Pokémon is a Japanese media franchise created by Satoshi Tajiri in 1995. It is focused on fictional monsters called “Pokémon”, which humans, known as Pokémon Trainers, catch and train to battle each other for sport. The English slogan for the franchise is “Gotta Catch ‘Em All”. Episodes within the franchise are set in the Pokémon universe.
The franchise began as Pokémon Red and Green (later released outside of Japan as Pokémon Red and Blue), a combination of video games for the primary Game Boy handheld operation that was developed by Game Freak and announced by Nintendo in February 1996. It shortly became a media mix franchise accommodated into different media. Pokémon has since become the highest-grossing media franchise of all time, with $90 billion in total franchise revenue.
I grew up following the exploits of Ash Ketchup and Pikachu, every day at 5 pm after coming back from school. Now, during the lockdown, I rewatched the first 6 seasons and noted these 6 fun leadership lessons I learned from Pokemon.
- Being different is not an immoral thing:
No two Pokemon are identical. Their skills and features are remarkably diverse. While we all have our favorites, it’s not difficult to acknowledge that they’re all rather awesome. Their durability and grace come from their variety. They’re not unusually bothered with trying to fit in – and neither should you be. Don’t regret it if you are different. Don’t judge others if they are different. Recognizing and encompassing differences is a very compelling thing to do.
- No one is perfect:
The best thing about Pokemon is every creature and character has flaws. Ash didn’t win a single Pokemon league for 22 years and still, he didn’t give up and he kept hustling. Ash never blamed his Pokemons for the defeat. A lot of leaders in the millennial era start the blame games as soon as some task goes south, and this derails the confidence of the workforce. Remember, no one is perfect.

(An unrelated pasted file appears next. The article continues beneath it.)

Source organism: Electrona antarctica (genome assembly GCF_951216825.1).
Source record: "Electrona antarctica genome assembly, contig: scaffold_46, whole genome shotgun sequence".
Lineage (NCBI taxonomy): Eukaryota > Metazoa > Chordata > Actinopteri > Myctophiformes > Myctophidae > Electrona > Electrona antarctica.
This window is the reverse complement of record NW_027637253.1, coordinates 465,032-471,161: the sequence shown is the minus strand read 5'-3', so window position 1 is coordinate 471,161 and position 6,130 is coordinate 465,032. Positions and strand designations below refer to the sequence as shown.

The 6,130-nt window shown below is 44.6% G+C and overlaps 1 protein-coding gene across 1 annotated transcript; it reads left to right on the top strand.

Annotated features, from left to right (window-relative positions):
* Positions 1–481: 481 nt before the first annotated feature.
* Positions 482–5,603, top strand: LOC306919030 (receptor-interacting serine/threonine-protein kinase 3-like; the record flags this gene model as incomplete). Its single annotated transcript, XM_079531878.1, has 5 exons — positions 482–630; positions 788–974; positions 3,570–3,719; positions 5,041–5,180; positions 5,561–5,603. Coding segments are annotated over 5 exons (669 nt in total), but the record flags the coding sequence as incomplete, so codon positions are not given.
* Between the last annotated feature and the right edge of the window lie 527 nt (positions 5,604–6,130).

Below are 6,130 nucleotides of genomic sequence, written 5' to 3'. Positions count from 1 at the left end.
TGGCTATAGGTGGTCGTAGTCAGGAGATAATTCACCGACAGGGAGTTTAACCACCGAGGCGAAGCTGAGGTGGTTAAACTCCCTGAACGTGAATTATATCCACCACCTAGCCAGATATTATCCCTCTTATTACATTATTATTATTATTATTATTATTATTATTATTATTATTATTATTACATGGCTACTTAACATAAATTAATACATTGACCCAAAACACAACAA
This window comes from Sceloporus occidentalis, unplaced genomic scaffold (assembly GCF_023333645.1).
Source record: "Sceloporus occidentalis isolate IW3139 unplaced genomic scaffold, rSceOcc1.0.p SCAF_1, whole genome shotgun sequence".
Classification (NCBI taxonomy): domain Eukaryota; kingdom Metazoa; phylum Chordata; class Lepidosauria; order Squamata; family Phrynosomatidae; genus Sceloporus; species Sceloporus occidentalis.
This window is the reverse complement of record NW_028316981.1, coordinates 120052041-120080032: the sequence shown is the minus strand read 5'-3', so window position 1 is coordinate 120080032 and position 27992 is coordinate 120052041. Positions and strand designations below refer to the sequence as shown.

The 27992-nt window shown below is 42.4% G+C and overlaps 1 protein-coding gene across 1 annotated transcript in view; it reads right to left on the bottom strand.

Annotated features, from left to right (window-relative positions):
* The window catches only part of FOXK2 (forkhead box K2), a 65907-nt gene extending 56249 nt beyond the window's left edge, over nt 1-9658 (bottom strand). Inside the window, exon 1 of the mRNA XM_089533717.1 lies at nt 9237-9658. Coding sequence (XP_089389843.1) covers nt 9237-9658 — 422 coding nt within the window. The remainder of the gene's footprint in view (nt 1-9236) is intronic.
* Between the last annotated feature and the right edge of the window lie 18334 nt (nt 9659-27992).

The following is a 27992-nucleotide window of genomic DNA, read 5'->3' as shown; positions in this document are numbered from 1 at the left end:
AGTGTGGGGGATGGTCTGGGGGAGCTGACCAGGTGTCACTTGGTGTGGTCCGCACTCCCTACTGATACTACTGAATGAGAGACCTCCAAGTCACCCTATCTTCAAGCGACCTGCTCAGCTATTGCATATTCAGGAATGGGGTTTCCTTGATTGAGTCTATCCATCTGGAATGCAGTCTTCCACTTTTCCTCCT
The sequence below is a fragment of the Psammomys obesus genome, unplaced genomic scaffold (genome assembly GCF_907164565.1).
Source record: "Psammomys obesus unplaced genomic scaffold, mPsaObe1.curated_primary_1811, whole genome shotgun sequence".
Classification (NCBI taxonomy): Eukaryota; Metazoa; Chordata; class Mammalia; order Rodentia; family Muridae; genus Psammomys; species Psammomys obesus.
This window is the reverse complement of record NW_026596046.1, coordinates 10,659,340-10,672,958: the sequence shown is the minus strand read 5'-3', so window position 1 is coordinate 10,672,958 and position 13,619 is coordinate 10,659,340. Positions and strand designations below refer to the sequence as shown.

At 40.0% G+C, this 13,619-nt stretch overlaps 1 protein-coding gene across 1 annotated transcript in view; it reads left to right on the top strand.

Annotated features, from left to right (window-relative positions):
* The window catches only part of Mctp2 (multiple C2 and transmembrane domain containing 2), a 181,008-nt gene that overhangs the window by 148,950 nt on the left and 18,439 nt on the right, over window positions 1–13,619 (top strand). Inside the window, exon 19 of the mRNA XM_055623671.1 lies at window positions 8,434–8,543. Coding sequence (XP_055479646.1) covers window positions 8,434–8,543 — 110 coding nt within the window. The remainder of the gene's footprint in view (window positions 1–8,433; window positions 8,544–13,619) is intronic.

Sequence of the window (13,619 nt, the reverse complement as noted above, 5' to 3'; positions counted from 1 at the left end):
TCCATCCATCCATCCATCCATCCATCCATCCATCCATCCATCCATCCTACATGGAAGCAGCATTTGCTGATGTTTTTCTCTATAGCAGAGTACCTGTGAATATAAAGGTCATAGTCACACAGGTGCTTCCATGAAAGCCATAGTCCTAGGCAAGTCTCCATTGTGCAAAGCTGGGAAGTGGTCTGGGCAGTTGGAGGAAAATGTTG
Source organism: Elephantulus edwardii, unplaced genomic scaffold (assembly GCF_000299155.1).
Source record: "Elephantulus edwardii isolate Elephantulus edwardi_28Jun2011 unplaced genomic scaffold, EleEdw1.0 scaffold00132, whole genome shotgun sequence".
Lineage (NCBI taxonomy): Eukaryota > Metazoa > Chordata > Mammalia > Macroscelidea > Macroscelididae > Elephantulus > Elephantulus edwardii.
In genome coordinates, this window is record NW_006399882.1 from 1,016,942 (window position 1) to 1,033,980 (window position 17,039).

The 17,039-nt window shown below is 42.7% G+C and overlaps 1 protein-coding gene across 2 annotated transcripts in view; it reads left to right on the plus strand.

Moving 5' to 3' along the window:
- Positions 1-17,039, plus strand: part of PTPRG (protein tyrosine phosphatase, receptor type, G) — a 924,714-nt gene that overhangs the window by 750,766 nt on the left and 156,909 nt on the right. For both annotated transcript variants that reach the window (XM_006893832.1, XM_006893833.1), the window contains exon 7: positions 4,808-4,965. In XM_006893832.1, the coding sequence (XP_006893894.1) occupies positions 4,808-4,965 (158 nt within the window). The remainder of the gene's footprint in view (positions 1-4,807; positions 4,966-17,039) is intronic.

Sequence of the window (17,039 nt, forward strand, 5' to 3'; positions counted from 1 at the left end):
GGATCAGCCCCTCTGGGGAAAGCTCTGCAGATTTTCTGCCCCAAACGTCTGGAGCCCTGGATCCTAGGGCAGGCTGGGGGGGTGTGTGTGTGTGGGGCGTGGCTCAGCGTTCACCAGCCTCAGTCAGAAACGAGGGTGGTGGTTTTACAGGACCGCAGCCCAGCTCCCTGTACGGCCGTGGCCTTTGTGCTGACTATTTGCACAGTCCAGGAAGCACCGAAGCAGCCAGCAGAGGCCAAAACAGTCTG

- Be Patient:
Ash could have won the Indigo league but Charizard refused to battle in one of the eliminators. Ash kept trying to push Charizard to counter in the battle, but his pokemon just denied all the orders. However, even after losing the battle, Ash held on to his composure and ultimately won Charizard’s trust and they became an indestructible force. This is another critical leadership lesson. We are often compelled to face denials where our hopes are smashed both in the personal life and professional sphere. Sometimes, an investment deal becomes turbulent, and we are left with disappointment. At that moment, do not give up. Look ahead and start working on missing ingredients.
- You have to fail before you win:
Ash discovers this as he loses many gym leader contests throughout the first Pokemon Anime series. And leadership is no different. Losing is hard. Nobody likes it. But you have to lose so you can learn from your losses, and do better next time.
- There is no shortcut to success:
Here comes the good old Team Rocket. Jessy, James, and Meowth, in every episode possible, tried to use unethical ways to either capture other Pokemon or steal something or the other. What happened next? They always failed. This lesson is for the leaders who want to become a millionaire in a day. Yes, it is achievable. No, it is not possible if you use immoral ways to make money. Lead with honesty, dedication, and genuineness, or else you will find worrying similarities with the Team Rocket. Meowth, that’s right.
- Team Work:
Pokemon all have distinct powers and vulnerabilities, which means it’s necessary to build a reliable team that will help you deal with diverse battle situations. In real life, this translates into surrounding yourself with good colleagues and loved ones that complement you. Choose your team carefully, love them relentlessly, and remember that they don’t all have to be precisely like you.